Thank you for sharing!

Your article was successfully shared with the contacts you provided.
in a unanimous opinion, the justices reversed a 9th Circuit decision and ruled that the Lanham Act-which prohibits the giving of a false designation of origin for goods and services-allows the copying of public domain material without giving credit to its source. Dastar Corp. v. Twentieth Century Fox Film Corp. Inc., No. 02-428. The case concerned the rights of a company to market a set of World War II videotapes incorporating Twentieth Century Fox’s 1949 television series titled Crusade in Europe without giving credit to Fox for the underlying work. While the copyright on the Fox work expired in 1977, Fox sued the repackager, Dastar Corp., alleging that the failure to give credit constituted “reverse passing off,” which was in violation of the act. According to the court, the meaning of the phrase “origin of goods” in the act applied only to tangible goods, and not to the author of an idea or concept or communication embedded in that good. “To hold otherwise would be akin to finding that [the act] created a species of perpetual patent and copyright, which Congress may not do.” Scalia wrote the court’s opinion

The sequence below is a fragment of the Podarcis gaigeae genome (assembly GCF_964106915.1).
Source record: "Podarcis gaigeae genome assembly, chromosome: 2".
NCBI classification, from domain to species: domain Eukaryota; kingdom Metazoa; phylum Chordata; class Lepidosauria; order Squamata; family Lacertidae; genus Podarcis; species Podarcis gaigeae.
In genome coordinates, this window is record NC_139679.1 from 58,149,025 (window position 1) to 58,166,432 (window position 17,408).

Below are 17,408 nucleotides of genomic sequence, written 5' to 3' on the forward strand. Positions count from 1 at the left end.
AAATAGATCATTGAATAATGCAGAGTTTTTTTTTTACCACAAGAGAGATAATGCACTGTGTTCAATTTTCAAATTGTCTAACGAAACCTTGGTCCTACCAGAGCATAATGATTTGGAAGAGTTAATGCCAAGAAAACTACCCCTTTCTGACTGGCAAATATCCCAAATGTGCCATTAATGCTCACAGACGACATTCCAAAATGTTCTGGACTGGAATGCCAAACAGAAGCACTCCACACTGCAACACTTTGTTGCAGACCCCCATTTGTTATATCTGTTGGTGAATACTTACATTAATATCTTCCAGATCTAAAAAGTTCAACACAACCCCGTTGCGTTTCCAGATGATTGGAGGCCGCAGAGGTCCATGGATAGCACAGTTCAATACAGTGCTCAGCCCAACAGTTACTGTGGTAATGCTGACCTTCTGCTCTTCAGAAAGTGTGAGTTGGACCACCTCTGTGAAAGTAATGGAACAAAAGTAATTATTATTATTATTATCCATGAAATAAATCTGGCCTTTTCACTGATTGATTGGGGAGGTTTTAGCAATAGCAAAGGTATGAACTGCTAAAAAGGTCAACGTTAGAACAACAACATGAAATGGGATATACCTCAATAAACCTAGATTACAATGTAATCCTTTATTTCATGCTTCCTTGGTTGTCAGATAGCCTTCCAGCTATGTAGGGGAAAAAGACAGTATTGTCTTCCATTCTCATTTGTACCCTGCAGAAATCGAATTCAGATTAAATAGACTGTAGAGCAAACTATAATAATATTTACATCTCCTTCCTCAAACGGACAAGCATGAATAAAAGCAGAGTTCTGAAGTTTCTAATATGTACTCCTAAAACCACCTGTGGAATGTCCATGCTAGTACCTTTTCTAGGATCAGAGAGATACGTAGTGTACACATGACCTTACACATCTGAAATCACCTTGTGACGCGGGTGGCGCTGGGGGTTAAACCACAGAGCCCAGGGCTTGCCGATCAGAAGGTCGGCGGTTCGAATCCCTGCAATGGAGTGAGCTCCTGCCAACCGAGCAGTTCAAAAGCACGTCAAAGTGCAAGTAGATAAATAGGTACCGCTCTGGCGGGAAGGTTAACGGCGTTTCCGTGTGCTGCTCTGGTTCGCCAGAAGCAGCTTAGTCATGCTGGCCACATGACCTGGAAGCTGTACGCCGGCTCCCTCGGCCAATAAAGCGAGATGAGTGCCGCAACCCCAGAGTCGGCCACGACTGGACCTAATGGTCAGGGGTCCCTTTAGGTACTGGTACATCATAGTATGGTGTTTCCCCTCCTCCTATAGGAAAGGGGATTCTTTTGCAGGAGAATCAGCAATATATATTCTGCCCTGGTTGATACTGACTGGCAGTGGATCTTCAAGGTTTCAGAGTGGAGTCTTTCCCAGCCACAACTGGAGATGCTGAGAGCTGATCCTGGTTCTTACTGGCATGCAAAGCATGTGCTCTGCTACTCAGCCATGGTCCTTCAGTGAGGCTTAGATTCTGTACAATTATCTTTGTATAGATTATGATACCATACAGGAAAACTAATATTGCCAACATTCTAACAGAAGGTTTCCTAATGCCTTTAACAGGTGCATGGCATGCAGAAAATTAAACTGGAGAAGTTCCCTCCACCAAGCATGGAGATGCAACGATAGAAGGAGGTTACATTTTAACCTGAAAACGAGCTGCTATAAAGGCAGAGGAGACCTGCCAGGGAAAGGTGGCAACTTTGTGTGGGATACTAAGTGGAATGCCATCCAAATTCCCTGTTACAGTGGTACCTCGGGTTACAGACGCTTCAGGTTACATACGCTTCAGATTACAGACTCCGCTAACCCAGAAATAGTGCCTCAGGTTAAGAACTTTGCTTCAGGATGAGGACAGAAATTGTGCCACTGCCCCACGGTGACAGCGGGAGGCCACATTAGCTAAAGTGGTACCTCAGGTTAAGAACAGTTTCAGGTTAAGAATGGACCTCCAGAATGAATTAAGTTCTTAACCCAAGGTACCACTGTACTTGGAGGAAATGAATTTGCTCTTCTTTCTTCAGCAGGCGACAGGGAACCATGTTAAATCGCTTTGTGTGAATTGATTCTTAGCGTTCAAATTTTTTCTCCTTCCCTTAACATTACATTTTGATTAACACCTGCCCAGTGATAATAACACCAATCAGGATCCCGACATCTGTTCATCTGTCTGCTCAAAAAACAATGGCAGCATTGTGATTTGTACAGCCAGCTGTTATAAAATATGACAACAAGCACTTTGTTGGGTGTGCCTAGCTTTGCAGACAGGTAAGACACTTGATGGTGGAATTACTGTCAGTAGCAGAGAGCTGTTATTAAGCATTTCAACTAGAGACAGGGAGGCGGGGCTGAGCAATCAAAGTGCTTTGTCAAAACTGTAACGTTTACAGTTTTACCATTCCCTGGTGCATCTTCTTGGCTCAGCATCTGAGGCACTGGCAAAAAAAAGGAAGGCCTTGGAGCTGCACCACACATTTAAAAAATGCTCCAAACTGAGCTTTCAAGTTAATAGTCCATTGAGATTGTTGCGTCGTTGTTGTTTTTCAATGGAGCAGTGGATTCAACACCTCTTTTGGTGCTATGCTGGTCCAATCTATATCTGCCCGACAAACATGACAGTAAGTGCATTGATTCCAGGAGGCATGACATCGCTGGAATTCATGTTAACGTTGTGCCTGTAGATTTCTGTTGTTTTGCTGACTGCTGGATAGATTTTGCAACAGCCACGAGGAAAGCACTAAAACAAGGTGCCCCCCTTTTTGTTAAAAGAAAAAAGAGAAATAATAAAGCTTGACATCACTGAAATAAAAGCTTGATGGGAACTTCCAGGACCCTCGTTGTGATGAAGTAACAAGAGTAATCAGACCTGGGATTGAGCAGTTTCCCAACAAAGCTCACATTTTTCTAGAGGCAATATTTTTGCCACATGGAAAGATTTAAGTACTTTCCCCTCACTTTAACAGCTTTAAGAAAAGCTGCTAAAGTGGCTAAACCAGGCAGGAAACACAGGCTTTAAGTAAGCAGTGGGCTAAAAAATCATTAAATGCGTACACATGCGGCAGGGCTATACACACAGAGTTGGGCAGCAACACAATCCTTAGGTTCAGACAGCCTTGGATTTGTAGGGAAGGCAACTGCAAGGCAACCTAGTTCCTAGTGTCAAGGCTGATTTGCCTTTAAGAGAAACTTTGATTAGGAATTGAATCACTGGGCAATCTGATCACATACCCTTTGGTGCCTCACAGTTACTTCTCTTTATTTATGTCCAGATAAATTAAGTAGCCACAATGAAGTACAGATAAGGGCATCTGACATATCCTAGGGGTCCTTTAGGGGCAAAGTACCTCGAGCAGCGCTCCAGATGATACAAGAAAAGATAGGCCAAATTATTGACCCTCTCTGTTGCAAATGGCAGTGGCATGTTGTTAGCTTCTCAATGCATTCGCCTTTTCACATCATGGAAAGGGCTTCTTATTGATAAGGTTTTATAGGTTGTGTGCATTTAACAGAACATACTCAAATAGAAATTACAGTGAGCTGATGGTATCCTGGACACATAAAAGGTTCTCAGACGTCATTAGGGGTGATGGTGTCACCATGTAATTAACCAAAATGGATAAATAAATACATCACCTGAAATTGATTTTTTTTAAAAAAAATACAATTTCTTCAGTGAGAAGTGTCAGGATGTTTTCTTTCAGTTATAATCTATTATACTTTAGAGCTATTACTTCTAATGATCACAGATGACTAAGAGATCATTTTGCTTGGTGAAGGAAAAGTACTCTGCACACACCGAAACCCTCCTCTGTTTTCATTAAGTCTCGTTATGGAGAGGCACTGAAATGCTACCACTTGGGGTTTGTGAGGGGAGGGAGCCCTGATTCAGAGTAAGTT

Want to continue reading?
Become a Free ALM Digital Reader.

Benefits of a Digital Membership:

  • Free access to 3 articles* every 30 days
  • Access to the entire ALM network of websites
  • Unlimited access to the ALM suite of newsletters
  • Build custom alerts on any search topic of your choosing
  • Search by a wide range of topics

*May exclude premium content
Already have an account?


ALM Legal Publication Newsletters

Sign Up Today and Never Miss Another Story.

As part of your digital membership, you can sign up for an unlimited number of a wide range of complimentary newsletters. Visit your My Account page to make your selections. Get the timely legal news and critical analysis you cannot afford to miss. Tailored just for you. In your inbox. Every day.

Copyright © 2020 ALM Media Properties, LLC. All Rights Reserved.